Our alcoholic beverages, like other foods and drinks, tell stories of places, people and history. While the humble apple may not inspire curiosity at the supermarket, it — and its fermented juice, cider — happen to be a pretty good window into the evolution of food production and appreciation in the United States, from the early orchards at Jamestown, to the proliferation of apple orchards and varieties (as many as 14,000 of the latter at one point), to mass production in the industrial age, to today, when we’ve got both Big Cider and a return to smaller growing plots with heirloom fruits. Of all the ciders we tasted this year, Aaron Burr Cidery’s 2013 Mamakating Hollow Homestead Cider was the most exciting, a 500ml bottle of nectar that connected us to Colonial America and gave us nice little buzz, too.
Without getting too bogged down in history, apples were one of the original crops in Colonial America. They took to the land well and spread easily with seeds; they were used for everything from feeding animals to making cider. Especially for making cider. (And to be clear, we’re talking about the stuff with alcohol. What’s sold as “apple cider” in the U.S. is really just juice.) The apples that would have been used varied tremendously in appearance and flavor, many of them bitter, sharp and sour, different from your everyday eating apples today as wine grapes are from table grapes. Thoreau, in his essay, “Wild Apples”, wrote passionately about them: “I frequently pluck wild apples of so rich and spicy a flavor that I wonder all orchardists do not get a scion from that tree, and I fail not to bring home my pockets full.” Like other fruits and vegetables of yore, most of these old apple varieties were crowded out by mass-produced apples like Red Delicious and Golden Delicious that appealed to a wider audience with a taste for something homogeneous. Between industrial production and Prohibition, cider production waned, only to return in recent decades with a combination of mostly sweet schlock — regulations allow cider to have as little as 40 percent juice — and a small amount of craft cider reminiscent of the old days.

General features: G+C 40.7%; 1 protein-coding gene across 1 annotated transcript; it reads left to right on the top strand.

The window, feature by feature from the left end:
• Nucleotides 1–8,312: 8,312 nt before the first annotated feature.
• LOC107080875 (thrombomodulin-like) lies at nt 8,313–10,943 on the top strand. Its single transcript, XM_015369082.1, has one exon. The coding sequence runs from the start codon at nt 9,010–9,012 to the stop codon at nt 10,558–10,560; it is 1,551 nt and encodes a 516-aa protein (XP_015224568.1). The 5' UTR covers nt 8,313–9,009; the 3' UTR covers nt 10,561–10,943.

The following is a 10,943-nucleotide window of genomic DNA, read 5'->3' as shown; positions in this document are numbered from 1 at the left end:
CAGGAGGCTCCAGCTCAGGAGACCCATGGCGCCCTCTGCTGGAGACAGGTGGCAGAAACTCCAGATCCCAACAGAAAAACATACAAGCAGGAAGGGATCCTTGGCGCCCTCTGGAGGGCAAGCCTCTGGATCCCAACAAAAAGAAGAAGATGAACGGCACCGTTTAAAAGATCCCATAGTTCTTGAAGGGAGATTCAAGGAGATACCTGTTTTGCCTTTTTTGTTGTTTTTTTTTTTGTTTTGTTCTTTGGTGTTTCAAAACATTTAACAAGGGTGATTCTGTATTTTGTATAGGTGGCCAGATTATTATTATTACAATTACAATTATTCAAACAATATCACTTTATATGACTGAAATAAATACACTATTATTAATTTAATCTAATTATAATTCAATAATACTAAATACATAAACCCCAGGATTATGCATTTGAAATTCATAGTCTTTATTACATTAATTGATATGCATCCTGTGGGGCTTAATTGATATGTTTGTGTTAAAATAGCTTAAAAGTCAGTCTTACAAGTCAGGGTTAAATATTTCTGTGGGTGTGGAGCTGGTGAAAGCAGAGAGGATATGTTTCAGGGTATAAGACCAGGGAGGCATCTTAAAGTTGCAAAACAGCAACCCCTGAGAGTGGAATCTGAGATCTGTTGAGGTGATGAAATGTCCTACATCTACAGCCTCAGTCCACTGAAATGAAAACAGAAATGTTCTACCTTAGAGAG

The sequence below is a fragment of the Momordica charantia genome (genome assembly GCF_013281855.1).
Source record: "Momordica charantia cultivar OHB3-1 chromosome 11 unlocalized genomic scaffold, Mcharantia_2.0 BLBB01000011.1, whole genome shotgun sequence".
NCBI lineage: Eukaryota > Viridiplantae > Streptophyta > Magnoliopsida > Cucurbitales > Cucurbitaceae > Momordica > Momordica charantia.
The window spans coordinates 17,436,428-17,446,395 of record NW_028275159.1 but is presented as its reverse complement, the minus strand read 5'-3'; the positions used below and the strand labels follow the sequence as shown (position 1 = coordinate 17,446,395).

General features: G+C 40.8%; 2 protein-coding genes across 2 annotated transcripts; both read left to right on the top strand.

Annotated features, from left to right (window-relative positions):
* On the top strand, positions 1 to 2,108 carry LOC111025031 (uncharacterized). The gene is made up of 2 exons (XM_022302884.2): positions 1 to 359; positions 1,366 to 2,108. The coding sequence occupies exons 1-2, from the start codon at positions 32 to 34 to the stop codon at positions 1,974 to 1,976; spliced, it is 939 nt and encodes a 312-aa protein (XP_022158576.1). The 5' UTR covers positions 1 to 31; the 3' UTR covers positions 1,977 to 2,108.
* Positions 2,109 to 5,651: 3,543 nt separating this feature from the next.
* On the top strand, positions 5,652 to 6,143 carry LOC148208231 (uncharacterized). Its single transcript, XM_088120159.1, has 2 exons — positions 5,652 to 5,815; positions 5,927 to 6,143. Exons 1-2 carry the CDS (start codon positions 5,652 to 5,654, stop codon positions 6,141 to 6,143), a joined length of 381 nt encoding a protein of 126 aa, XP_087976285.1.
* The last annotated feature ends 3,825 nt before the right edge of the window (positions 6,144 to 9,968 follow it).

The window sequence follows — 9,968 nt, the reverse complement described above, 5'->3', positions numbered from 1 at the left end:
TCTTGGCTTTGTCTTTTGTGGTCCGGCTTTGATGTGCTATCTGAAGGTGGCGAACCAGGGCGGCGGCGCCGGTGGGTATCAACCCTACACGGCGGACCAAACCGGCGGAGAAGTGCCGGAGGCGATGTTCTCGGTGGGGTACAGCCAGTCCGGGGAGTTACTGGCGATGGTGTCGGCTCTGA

And that’s what Aaron Burr is making. Located in Wurtsboro, New York, the farm dates back to the 19th century and specializes in cider apples with names you won’t find in the produce aisle. They’re all made using traditional homestead methods, which means they’re unfiltered, not sulfited, and are bottle-aged and bottle-conditioned. The founder, Andy Brennan, also makes a subset of ciders using only foraged apples, the kind Thoreau munched on, from places like Maine’s Isle Au Haut and New York’s Shawangunk Ridge. The Mamakating Hollow cider is beautiful stuff, made from a variety of unsprayed wild and abandoned apples in and around Wurtsboro. It’s the color of honey, bright and tart tasting with notes of stone fruit and berries; there’s none of that cloying sweetness of a mass-produced cider and plenty of tannins to add structure. This is the stuff you pack for a big summit, pop open on a special date (a date not expecting Clicquot, mind you) or rack and save for a future occasion. If you’re not already, this is the time to get excited about cider, and this is the bottle to get your hands on now.
Proof: 7.6% ABV
Source: Wurtsboro, NY